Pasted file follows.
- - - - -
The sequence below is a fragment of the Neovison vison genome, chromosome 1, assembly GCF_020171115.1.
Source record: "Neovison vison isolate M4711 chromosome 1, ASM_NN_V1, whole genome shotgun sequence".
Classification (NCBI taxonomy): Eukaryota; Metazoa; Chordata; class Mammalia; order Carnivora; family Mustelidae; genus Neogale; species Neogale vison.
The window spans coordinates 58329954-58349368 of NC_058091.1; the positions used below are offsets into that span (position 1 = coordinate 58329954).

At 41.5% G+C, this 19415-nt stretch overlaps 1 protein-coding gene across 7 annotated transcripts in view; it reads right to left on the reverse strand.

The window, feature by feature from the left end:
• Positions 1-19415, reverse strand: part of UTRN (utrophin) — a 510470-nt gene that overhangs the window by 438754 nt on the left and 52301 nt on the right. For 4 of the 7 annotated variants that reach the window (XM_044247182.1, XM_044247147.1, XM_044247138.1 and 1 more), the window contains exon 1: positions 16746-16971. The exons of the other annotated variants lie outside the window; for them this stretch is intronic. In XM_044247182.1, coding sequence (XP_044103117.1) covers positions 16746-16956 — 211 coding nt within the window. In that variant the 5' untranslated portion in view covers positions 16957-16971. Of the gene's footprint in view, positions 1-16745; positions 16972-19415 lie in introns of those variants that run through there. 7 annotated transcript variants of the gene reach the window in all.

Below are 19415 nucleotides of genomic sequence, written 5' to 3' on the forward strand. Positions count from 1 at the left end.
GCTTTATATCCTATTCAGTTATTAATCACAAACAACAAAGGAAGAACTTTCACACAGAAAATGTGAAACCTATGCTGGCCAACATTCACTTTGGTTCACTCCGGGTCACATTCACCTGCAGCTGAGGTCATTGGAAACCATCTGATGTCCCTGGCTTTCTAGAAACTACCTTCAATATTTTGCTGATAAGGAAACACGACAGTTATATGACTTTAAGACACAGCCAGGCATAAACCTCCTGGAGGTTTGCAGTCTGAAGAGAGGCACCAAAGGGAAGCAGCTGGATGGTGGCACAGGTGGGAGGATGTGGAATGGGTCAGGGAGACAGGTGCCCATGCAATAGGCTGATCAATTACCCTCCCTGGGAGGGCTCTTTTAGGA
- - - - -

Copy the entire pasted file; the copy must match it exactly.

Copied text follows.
The sequence below is a fragment of the Neovison vison genome, chromosome 1, assembly GCF_020171115.1.
Source record: "Neovison vison isolate M4711 chromosome 1, ASM_NN_V1, whole genome shotgun sequence".
Classification (NCBI taxonomy): Eukaryota; Metazoa; Chordata; class Mammalia; order Carnivora; family Mustelidae; genus Neogale; species Neogale vison.
The window spans coordinates 58329954-58349368 of NC_058091.1; the positions used below are offsets into that span (position 1 = coordinate 58329954).

At 41.5% G+C, this 19415-nt stretch overlaps 1 protein-coding gene across 7 annotated transcripts in view; it reads right to left on the reverse strand.

The window, feature by feature from the left end:
• Positions 1-19415, reverse strand: part of UTRN (utrophin) — a 510470-nt gene that overhangs the window by 438754 nt on the left and 52301 nt on the right. For 4 of the 7 annotated variants that reach the window (XM_044247182.1, XM_044247147.1, XM_044247138.1 and 1 more), the window contains exon 1: positions 16746-16971. The exons of the other annotated variants lie outside the window; for them this stretch is intronic. In XM_044247182.1, coding sequence (XP_044103117.1) covers positions 16746-16956 — 211 coding nt within the window. In that variant the 5' untranslated portion in view covers positions 16957-16971. Of the gene's footprint in view, positions 1-16745; positions 16972-19415 lie in introns of those variants that run through there. 7 annotated transcript variants of the gene reach the window in all.

Below are 19415 nucleotides of genomic sequence, written 5' to 3' on the forward strand. Positions count from 1 at the left end.
GCTTTATATCCTATTCAGTTATTAATCACAAACAACAAAGGAAGAACTTTCACACAGAAAATGTGAAACCTATGCTGGCCAACATTCACTTTGGTTCACTCCGGGTCACATTCACCTGCAGCTGAGGTCATTGGAAACCATCTGATGTCCCTGGCTTTCTAGAAACTACCTTCAATATTTTGCTGATAAGGAAACACGACAGTTATATGACTTTAAGACACAGCCAGGCATAAACCTCCTGGAGGTTTGCAGTCTGAAGAGAGGCACCAAAGGGAAGCAGCTGGATGGTGGCACAGGTGGGAGGATGTGGAATGGGTCAGGGAGACAGGTGCCCATGCAATAGGCTGATCAATTACCCTCCCTGGGAGGGCTCTTTTAGGA